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Federal FTR804A

The following is taken from Australian Post Office Telephone Engineering Instruction,
Substation E2002, issue 1, Dated April 1948.
Additional comments have been added by the Editor.

Manufactured by Federal Telephone and Radio Corp, U.S.A.


A limited quantity of the abovementioned instruments has been purchased by this Department to provide relief in magneto areas during a period of acute shortage of telephones. Magneto sets were in particularly short supply in the immediate post war years and many old sets were refurbished as well as new sets purchased to provide some short term relief.


The complete instrument, which is housed in a die-cast metal case, finished in a matt black crinkle paint, is illustrated in fig. 1. A notable feature of the design is that the cradle assembly and the electrical springset are attached to the case. The telephone FTR-804A will be issued with a 5 conductor line cord and a terminal block. The design of the telephone provides for conversion from a table instrument to a wall instrument by reversing the cradle assembly on the case. It is not intended to make use of this facility and the telephones are to be issued and used for service as table instruments only.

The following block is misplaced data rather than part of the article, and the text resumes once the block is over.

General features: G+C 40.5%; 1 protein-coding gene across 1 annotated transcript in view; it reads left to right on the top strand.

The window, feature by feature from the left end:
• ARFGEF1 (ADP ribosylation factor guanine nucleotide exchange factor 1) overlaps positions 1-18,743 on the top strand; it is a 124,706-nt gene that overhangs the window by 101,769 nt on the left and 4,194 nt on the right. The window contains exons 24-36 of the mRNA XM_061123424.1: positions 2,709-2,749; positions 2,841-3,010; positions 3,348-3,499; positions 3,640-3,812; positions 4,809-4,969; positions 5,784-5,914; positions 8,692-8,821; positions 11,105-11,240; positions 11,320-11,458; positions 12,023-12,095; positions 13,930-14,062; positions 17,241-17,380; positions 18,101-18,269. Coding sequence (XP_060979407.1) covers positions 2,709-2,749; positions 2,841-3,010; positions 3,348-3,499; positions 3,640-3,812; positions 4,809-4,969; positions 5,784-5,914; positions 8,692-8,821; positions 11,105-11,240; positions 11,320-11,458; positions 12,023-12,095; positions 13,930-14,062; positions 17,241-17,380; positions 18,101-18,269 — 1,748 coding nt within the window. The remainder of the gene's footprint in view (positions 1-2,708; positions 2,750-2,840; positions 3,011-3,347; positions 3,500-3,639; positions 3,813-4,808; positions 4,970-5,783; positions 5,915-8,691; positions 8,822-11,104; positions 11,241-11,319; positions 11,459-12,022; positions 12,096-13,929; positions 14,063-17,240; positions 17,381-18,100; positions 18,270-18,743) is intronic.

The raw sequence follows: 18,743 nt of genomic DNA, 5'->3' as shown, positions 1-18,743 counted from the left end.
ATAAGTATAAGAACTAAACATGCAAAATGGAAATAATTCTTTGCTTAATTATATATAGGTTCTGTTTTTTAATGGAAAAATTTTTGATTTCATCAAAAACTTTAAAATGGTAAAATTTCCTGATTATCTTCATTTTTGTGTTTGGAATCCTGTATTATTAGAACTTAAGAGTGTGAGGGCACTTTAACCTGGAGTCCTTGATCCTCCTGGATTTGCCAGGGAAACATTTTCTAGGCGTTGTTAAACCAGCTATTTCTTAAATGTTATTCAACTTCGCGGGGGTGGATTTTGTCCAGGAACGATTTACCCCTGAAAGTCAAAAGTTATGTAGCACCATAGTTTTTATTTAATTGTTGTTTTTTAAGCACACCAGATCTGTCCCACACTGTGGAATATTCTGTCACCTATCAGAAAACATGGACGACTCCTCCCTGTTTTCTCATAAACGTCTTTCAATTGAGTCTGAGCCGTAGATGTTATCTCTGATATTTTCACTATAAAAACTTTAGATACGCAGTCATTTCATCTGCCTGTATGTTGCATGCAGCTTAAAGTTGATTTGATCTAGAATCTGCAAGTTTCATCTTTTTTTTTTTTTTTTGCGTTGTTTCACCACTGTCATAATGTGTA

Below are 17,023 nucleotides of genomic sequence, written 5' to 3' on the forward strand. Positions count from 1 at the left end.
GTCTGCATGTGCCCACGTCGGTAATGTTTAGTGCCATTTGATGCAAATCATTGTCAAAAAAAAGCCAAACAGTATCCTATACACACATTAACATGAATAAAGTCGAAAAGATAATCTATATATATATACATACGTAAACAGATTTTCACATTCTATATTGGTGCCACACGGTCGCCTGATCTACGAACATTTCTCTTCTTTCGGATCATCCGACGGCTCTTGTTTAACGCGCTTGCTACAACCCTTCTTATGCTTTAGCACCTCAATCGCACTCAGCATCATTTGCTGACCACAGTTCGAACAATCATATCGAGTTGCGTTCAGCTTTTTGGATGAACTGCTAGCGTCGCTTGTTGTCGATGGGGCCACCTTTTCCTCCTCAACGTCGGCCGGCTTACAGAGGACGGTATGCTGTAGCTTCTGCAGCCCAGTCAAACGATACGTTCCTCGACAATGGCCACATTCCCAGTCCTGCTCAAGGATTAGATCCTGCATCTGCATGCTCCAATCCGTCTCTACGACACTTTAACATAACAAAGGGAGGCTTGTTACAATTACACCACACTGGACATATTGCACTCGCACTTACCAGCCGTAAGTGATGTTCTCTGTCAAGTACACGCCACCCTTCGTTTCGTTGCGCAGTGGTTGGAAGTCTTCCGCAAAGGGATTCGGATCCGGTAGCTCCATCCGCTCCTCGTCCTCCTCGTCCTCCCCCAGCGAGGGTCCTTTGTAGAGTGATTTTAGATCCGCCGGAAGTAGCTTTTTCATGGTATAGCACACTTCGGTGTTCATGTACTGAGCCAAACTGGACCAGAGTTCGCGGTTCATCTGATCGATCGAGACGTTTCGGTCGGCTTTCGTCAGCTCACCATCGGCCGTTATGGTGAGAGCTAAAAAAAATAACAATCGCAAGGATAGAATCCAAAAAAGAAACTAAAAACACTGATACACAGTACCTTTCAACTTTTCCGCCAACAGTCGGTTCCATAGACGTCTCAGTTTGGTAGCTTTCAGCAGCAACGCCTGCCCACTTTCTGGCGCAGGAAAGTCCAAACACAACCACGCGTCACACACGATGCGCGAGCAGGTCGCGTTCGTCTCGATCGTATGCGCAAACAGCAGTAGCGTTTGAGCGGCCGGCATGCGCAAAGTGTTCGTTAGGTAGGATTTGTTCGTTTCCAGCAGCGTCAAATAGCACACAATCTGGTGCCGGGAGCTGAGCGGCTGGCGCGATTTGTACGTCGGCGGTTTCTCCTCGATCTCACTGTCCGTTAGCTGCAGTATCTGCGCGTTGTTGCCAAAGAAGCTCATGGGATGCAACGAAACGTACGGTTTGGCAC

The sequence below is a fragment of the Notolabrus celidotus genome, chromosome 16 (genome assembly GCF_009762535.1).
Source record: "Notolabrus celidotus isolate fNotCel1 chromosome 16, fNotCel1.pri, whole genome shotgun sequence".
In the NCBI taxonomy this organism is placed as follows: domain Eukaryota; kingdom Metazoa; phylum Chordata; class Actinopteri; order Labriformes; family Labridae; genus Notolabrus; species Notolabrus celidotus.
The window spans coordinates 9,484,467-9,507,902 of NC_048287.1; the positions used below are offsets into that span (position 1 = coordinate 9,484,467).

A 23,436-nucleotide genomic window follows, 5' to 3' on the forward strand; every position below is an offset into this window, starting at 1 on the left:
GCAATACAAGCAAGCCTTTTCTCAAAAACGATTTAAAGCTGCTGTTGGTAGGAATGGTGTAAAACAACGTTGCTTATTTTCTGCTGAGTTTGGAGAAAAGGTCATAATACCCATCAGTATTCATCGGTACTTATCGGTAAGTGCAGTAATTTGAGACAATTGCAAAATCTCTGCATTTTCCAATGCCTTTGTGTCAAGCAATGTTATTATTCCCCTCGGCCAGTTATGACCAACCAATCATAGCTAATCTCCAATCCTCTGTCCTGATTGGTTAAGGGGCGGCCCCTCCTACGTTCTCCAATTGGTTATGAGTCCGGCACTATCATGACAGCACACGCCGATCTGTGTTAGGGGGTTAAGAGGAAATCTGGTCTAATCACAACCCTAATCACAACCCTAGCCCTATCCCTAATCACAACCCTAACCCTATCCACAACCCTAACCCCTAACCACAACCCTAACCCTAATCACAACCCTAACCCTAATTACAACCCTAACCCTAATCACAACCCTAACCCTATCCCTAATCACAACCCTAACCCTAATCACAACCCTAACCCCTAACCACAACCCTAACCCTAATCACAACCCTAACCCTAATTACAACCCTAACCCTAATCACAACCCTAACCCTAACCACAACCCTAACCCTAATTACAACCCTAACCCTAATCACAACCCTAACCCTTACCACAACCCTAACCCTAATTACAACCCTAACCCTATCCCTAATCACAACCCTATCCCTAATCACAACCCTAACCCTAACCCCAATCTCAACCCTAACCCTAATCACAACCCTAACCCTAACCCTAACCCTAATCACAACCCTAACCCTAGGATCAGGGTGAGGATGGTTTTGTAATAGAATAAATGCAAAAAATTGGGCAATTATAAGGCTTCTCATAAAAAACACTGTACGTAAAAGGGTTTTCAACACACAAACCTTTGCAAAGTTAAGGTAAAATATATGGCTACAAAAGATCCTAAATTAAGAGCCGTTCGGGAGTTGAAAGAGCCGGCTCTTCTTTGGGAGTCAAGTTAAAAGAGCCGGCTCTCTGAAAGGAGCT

A circuit diagram is supplied by the manufacturer and pasted inside the case. A diagram using the Department's standard symbols and method of presentation is shown in fig. 2. Arrangements are being made for a suitable diagram to be made available for replacement purposes.


Connections to line and battery are made via the terminal block supplied with the instrument.

Standard battery equipment using two 1.5 volt dry cells should be employed.


The built-in hand generator is capable of delivering 85 mA into a non-inductive load of 200 ohms at 200 RPM crank speed (1000 RPM armature speed).

The magneto bell coils have a total D.C. resistance of 2000 ohms, each winding consisting of 11,050 turns. The minimum operating current is 20 mA. A biassing spring is provided on the bell movement but no use of this facility is intended. The biassing spring should be placed in the left-hand notch (looking at the bell movement from the armature end) in which position "no-bias" condition should be obtained. To check the adjustment move armature against either pole piece where it should remain firmly in position in both cases. The clearance between residuals and pole piece should be between 20 and 30 mils (amount of arnature travel during ringing). The armature end play between bearings shall not be less than 2 mils and not more than 30 mils. The adjustment of the gongs, which are made of steel rather than brass, is effected in the same manner as for standard bell type 59U.